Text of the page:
Fathers are a unique and often overlooked demographic when marketing decisions are made. A recent study conducted by MDG Advertising revealed fatherhood has a huge impact on brand engagement, yet many advertisers remain in the dark about this untapped market. We know dads are tired of being pigeonholed as bumbling or overly macho, but how can advertisers reframe not only how they portray dads, but also how marketers communicate with them?

“It’s clear that when a man becomes a father, he experiences a shift in what’s important to him, which shifts the context of his decision making,” said Anthony Del Gigante, director of brand at MDG. New dads, for instance, tend to make brand changes they perceive as “more responsible,” like switching to healthier foods or more environmentally friendly cleaning products. In the study, 41 percent of dads said they switched brands upon becoming a parent.

 


There’s a longstanding notion that women are the “gatekeepers” of decisions around the house, said Ruth Bernstein, co-founder and CEO of Yard NYC, adding that’s an outdated perception that needs to be updated. Women are not necessarily the primary or final decision makers—72 percent of respondents said fathers have shopping responsibilities for the home.


 

“This opens a huge opportunity for brands to understand and speak to this shift,” Del Gigante said.

There’s a longstanding notion that women are the “gatekeepers” of decisions around the house, said Ruth Bernstein, co-founder and CEO of Yard NYC, adding that’s an outdated perception that needs to be updated. Women are not necessarily the primary or final decision makers—72 percent of respondents said fathers have shopping responsibilities for the home.

There are a plethora of content marketing opportunities for new dads in particular, according to Dave Surgan, group strategy director of content and partnerships at R/GA. With a newborn, every week is a new phase and brings with it new things to think about, from formula selection to baby-proofing, and there’s a “whole world of educational material” out there available to dads, he said.

The study by MDG revealed 80 percent of dads use YouTube to research parenting topics, from assembling products, to which foods are healthiest and how kids learn.

“The fact that [so many] dads turn to YouTube to research parenting topics is exciting,” said Del Gigante. “It shows that there’s a real opportunity to reach dads with smart, useful video content that’s targeted to what they’re searching.”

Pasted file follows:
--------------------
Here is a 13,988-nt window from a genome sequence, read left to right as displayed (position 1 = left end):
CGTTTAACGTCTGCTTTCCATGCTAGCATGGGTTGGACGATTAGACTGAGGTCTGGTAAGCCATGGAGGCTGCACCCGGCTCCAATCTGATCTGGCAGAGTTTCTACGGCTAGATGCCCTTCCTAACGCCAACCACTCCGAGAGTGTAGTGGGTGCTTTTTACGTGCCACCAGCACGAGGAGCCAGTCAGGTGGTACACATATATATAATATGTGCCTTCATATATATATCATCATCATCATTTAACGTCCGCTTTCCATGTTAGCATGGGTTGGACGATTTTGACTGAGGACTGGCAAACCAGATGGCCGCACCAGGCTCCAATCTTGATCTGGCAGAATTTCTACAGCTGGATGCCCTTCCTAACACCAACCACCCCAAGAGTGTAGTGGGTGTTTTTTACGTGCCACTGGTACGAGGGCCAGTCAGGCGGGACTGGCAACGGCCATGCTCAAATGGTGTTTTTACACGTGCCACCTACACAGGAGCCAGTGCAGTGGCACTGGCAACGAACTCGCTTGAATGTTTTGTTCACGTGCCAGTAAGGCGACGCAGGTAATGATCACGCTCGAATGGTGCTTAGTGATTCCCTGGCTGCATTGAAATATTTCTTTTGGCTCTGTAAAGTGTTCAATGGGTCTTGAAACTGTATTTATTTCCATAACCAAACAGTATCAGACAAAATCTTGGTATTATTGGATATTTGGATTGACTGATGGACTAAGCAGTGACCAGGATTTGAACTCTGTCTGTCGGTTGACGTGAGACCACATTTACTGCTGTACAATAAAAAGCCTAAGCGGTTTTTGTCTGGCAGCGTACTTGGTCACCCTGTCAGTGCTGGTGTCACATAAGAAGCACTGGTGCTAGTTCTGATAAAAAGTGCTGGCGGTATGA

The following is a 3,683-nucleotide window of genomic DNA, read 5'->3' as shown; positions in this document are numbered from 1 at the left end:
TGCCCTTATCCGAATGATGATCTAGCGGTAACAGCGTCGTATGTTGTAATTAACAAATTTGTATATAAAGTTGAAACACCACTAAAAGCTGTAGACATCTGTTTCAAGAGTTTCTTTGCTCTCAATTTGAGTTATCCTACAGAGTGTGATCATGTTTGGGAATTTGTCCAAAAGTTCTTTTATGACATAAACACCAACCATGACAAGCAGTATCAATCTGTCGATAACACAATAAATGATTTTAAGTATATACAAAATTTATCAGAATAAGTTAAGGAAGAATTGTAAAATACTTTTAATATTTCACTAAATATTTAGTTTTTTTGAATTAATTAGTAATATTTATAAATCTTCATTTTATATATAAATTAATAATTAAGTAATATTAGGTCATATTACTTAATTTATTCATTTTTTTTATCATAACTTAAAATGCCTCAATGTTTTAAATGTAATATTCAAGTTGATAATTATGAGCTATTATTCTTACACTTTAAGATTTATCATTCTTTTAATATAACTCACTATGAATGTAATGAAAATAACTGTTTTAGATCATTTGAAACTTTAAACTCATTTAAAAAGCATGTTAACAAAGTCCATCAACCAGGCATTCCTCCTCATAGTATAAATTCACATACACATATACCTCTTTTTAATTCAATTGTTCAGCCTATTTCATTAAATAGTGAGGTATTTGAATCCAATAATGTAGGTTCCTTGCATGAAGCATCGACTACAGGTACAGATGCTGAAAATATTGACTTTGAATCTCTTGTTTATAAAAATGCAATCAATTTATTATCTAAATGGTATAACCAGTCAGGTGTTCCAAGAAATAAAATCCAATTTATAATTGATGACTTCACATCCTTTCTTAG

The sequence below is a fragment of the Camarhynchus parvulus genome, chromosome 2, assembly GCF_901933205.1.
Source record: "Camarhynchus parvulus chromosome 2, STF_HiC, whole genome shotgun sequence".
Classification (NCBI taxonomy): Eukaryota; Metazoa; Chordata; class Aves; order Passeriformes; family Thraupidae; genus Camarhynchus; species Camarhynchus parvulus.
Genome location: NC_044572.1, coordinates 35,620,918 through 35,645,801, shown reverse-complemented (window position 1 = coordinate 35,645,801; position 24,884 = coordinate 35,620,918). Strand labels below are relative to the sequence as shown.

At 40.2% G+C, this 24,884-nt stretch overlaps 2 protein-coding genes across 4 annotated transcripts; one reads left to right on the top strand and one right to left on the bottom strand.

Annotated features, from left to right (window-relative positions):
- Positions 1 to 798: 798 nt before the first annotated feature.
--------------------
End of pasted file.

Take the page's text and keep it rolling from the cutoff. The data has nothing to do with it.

However, the root of the mindset shift that takes place when a man becomes a father goes deeper than that transition, and marketers must take into account the intersectional complexities of a father’s identity.

According to Joanne McKinney, CEO of Burns Group, who has conducted studies around behavioral science and gender, men and women simply think differently and therefore need to be marketed to differently, though the arena of parenting may be one area where they actually share more similarities than differences. McKinney emphasized the importance of striking a balance between targeting the father as “parent,” but also as a man.

For instance, when women’s roles expand, they tend to be “additive,” explained McKinney. They try to be everything to everyone, while men tend to compartmentalize and switch off between roles. This distinction is an important consideration for marketers in targeting new dads.

Additionally, while parents share many emotions around parenting, a facet that is enhanced by the shared responsibility for their unique child, the research shows women are better at receiving emotional cues, while men need more prompting. “In an ad, you need to tell men ‘Okay, this is when you cry,’” said McKinney.

To some extent, marketing to fathers comes down to understanding the differences between men and women, McKinney said.

“Becoming a father is one of the greatest transitions in life,” said Surgan. “It completely resets the different brands that they might purchase on a day-to-day business—it’s an amazing opportunity.”